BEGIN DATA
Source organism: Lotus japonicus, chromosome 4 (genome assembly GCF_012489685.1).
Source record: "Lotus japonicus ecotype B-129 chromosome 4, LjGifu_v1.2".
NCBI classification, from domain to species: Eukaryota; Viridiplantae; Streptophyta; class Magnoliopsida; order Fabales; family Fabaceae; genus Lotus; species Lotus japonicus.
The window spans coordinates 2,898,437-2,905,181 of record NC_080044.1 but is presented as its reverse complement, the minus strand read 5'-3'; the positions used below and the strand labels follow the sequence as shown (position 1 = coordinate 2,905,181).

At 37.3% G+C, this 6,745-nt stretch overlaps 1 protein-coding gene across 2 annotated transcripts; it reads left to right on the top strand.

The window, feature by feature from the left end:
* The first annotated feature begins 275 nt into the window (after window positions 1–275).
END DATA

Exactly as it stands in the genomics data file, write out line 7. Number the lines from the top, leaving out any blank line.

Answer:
* The first annotated feature begins 275 nt into the window (after window positions 1–275).